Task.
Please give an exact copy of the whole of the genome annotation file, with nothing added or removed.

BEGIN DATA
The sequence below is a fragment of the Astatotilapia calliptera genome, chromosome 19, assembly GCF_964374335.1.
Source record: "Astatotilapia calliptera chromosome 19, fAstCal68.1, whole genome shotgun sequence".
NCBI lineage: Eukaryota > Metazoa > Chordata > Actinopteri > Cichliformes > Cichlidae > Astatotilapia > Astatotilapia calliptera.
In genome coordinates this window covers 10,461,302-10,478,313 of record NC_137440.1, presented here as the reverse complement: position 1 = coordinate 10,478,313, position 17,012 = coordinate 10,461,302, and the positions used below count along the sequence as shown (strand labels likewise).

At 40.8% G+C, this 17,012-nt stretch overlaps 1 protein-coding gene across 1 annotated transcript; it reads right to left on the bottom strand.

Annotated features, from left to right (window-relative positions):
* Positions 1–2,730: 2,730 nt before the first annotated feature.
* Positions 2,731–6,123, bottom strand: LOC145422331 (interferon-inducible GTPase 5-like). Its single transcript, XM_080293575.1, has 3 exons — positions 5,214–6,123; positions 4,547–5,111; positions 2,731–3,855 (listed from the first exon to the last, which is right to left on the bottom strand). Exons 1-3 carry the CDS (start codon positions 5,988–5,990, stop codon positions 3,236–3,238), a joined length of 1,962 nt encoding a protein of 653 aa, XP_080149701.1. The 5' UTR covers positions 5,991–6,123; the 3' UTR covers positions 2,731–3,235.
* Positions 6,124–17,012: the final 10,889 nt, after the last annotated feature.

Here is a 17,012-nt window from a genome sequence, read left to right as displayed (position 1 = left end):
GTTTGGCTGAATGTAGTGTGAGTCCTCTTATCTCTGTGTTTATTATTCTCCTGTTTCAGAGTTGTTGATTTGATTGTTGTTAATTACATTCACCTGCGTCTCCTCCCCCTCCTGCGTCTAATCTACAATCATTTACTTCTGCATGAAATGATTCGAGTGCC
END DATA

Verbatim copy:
The sequence below is a fragment of the Astatotilapia calliptera genome, chromosome 19, assembly GCF_964374335.1.
Source record: "Astatotilapia calliptera chromosome 19, fAstCal68.1, whole genome shotgun sequence".
NCBI lineage: Eukaryota > Metazoa > Chordata > Actinopteri > Cichliformes > Cichlidae > Astatotilapia > Astatotilapia calliptera.
In genome coordinates this window covers 10,461,302-10,478,313 of record NC_137440.1, presented here as the reverse complement: position 1 = coordinate 10,478,313, position 17,012 = coordinate 10,461,302, and the positions used below count along the sequence as shown (strand labels likewise).

At 40.8% G+C, this 17,012-nt stretch overlaps 1 protein-coding gene across 1 annotated transcript; it reads right to left on the bottom strand.

Annotated features, from left to right (window-relative positions):
* Positions 1–2,730: 2,730 nt before the first annotated feature.
* Positions 2,731–6,123, bottom strand: LOC145422331 (interferon-inducible GTPase 5-like). Its single transcript, XM_080293575.1, has 3 exons — positions 5,214–6,123; positions 4,547–5,111; positions 2,731–3,855 (listed from the first exon to the last, which is right to left on the bottom strand). Exons 1-3 carry the CDS (start codon positions 5,988–5,990, stop codon positions 3,236–3,238), a joined length of 1,962 nt encoding a protein of 653 aa, XP_080149701.1. The 5' UTR covers positions 5,991–6,123; the 3' UTR covers positions 2,731–3,235.
* Positions 6,124–17,012: the final 10,889 nt, after the last annotated feature.

Here is a 17,012-nt window from a genome sequence, read left to right as displayed (position 1 = left end):
GTTTGGCTGAATGTAGTGTGAGTCCTCTTATCTCTGTGTTTATTATTCTCCTGTTTCAGAGTTGTTGATTTGATTGTTGTTAATTACATTCACCTGCGTCTCCTCCCCCTCCTGCGTCTAATCTACAATCATTTACTTCTGCATGAAATGATTCGAGTGCC